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What Are Serial Meetings?

By   /   February 28, 2010  /   Comments Off

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One of the most frequently asked questions about the Brown Act involves serial meetings. Such meetings at any one time involve only a portion of a legislative body, but eventually involve a majority.

The problem with serial meetings is the process, which deprives the public of an opportunity for meaningful participation in legislative body decision-making.Except for teleconferencing discussed below, the Brown Act specifically prohibits “any use of direct communication, personal intermediaries, or technological devices that is employed by a majority of the members of the legislative body to develop a collective concurrence as to action to be taken on an item by the members of the legislative body.”10

The serial meeting may occur by either a “daisy-chain” or a “hub-and-spoke”

sequence. In the daisy-chain scenario Member A contacts Member B, Member B contacts Member C, Member C contacts Member D and so on, until a quorum and collective concurrence has been established. The hub-and-spoke process involves, for example, a staff member (the hub) communicating with members of a legislative body (the spokes) one-by-one for a decision on a proposed action,11 or a chief executive officer briefing a majority of redevelopment agency members prior to a formal meeting and, in the process, information about the members’ respective views is revealed. Each of these scenarios violates the Brown Act.

A legislative body member has the right, if not the duty, to meet with constituents to address their concerns. That member also has the right to confer with a colleague or appropriate staff about local agency business. However, if several one-on-one meetings or conferences leads to a “collective concurrence as to action to be taken” among a majority, the Brown Act has been violated. In one case, a violation occurred when a quorum of a city council directed staff by letter on an eminent domain action.12

On the other hand, a unilateral written communication to the legislative body, such as an informational or advisory memorandum, does not violate the Brown Act.13 Such a memo, however, may be a public record.14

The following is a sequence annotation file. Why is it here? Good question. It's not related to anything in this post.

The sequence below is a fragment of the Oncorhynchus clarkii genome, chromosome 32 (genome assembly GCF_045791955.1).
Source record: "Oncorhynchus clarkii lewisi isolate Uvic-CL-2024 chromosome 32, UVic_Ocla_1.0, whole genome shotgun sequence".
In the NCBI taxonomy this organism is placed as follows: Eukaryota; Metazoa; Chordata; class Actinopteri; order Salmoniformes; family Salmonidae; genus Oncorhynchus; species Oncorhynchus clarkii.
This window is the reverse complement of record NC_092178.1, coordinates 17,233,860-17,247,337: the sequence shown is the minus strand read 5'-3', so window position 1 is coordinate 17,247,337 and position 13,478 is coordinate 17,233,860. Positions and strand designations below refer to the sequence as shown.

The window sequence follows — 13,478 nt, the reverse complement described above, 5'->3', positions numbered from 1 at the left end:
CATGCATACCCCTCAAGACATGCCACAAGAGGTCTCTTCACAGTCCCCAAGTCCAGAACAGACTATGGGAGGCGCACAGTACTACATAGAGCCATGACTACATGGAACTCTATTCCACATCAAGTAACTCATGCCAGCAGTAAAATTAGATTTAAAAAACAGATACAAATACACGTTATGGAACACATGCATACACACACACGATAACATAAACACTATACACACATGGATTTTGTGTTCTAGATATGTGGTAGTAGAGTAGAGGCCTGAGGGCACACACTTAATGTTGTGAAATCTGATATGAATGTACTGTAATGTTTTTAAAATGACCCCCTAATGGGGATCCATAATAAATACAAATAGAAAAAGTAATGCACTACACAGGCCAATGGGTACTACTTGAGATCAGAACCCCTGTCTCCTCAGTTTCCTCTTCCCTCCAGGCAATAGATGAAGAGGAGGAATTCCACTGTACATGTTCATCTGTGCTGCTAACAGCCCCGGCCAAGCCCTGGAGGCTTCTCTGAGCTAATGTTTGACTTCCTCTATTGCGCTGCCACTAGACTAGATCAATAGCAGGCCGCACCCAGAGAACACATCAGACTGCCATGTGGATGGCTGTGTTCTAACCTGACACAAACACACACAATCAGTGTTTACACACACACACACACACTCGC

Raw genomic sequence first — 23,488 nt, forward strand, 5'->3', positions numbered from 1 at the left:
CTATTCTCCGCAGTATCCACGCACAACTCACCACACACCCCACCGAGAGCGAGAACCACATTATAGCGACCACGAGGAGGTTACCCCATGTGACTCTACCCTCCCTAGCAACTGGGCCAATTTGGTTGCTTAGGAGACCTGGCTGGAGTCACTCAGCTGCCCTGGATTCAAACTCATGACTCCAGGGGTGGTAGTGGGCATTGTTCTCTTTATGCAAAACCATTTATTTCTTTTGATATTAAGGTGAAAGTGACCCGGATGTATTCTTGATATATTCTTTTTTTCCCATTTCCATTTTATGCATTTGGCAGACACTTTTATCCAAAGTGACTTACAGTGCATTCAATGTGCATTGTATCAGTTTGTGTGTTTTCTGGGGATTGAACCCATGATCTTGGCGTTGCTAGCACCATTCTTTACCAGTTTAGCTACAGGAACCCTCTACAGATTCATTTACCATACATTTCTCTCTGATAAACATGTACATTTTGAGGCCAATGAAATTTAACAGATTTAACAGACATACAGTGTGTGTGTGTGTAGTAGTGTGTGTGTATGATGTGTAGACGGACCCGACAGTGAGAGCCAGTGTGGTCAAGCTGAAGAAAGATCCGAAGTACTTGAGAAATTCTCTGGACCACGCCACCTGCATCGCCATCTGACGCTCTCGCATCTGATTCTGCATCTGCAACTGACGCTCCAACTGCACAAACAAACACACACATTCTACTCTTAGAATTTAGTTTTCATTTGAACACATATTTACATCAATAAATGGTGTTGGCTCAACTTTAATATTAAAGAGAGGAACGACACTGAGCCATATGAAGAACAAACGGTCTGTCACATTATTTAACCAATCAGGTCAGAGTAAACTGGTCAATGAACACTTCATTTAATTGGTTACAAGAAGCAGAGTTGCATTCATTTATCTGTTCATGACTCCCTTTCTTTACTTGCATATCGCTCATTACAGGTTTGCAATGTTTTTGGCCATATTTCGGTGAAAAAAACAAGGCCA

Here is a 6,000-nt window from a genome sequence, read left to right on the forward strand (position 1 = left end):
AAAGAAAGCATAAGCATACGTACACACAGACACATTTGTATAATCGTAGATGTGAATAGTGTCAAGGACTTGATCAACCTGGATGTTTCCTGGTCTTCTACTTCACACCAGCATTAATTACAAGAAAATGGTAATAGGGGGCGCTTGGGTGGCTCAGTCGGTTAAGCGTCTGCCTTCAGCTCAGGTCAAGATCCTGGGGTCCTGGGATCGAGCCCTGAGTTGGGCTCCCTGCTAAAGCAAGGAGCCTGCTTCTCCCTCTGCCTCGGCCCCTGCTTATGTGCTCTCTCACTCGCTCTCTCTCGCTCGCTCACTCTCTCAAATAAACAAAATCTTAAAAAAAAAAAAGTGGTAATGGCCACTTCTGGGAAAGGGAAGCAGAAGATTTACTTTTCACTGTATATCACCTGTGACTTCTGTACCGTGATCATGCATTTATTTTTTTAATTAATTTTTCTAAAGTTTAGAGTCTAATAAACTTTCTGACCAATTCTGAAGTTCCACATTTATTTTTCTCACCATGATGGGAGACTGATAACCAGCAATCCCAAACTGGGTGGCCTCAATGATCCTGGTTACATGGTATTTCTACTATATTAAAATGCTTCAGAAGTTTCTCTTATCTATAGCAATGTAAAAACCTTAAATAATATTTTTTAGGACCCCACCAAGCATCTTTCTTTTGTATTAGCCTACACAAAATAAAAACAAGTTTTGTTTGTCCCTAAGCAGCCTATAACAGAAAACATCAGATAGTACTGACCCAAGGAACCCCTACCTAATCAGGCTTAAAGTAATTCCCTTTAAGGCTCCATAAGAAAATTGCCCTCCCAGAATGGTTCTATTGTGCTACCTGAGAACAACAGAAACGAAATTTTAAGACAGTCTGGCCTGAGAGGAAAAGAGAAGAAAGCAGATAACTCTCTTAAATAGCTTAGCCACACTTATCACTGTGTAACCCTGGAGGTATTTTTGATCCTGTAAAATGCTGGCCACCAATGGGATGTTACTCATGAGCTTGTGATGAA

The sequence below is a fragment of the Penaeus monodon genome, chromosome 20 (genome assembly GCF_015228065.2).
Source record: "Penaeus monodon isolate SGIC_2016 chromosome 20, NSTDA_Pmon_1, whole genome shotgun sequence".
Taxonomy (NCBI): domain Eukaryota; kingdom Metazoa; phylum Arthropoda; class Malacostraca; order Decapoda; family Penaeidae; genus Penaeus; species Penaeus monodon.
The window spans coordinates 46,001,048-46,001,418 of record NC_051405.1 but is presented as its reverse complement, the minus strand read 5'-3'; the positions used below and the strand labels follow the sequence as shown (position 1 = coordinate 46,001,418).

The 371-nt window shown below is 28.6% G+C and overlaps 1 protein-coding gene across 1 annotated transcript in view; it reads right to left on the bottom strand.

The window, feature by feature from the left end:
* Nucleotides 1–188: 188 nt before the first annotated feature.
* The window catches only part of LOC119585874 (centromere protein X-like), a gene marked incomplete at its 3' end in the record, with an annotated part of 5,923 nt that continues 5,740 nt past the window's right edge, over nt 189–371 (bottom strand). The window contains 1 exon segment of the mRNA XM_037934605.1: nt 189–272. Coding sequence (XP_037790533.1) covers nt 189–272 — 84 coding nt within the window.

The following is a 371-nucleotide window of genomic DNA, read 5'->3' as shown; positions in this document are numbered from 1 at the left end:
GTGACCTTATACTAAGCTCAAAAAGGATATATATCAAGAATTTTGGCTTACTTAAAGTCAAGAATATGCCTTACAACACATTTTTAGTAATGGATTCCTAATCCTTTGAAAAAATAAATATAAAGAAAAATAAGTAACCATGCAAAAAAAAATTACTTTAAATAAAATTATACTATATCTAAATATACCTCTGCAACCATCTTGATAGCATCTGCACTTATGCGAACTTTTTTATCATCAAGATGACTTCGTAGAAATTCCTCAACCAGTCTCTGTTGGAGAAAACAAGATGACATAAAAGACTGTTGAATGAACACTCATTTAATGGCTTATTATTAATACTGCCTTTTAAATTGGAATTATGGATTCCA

The phone call was from a lobbyist. “Say, I need your vote for that project in the south area.

How about it?”

“Well, I don’t know,” replied Board Member Adams. “That’s kind of a sticky proposition. You sure you need my vote?”

“Well, I’ve got Baker and Charles lined up and another vote leaning. With you I’d be over the top …”

Moments later, the phone rings again. “Hey, I’ve been hearing some rumbles on that south area project,” said the newspaper reporter. “I’m counting noses. How are you voting on it?”

Neither the lobbyist nor the reporter has violated the Brown Act, but they are facilitating a violation.

The board member may have violated the Brown Act by hearing about the positions of other board members and indeed coaxing the lobbyist to reveal the other board members’ positions by asking “You sure you need my vote?” The prudent course is to avoid such leading conversations and to caution lobbyists, staff and news media against revealing such positions of others.

The mayor sat down across from the city manager. “From now on,” he declared, “I want you to provide individual briefings on upcoming agenda items. Some of this material is very technical, and the council members don’t want to sound like idiots asking about it in public. Besides that, briefings will speed up the meeting.”

A recent case supports the consensus among local agency attorneys that staff briefings of legislative body members are allowed if staff is not used as a conduit for developing collective concurrence on the matter, and if during such briefings staff does not disclose the views and positions of other members.15 Members should always be vigilant when discussing local agency business with anyone to avoid conversations that could lead to a collective concurrence among the majority of the legislative body.

“Thanks for the information,” said Council Member Smith. “These zoning changes can be tricky, and now I think I’m better equipped to make the right decision.”

“Glad to be of assistance,” replied the planning director. “Any idea what the other council members think of the problem?”

The planning director should not ask, and the member should not answer. A one-on-one meeting that involves a member of a legislative body takes a step toward collective concurrence if either person reveals or discusses the views of other members.

Particular care should be exercised when staff briefings of legislative body members occur by email because of the ease of using the “reply to all” button that may inadvertently result in a Brown Act violation.

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About the author

Dan OBrien


Cactus Thorns has been online in one form or the other since 2001. What started as a personal blog documenting the corruption and lack of Due Process of the 29 Palms Community Development Department has turned into over these many years into a hugely popular Independent Alternative News Media Outlet. We have partnered with other media including The Desert Star Weekly, Joshua Tree Star, other blogs, indie media and an incredible staff of volunteer Reporters, Commentators and Opinion Makers to create one of the most read, honest and dependable alternative to the Local traditional Media services in the country. Thanks to you the reader we are in the 5% of most read sites in the World.

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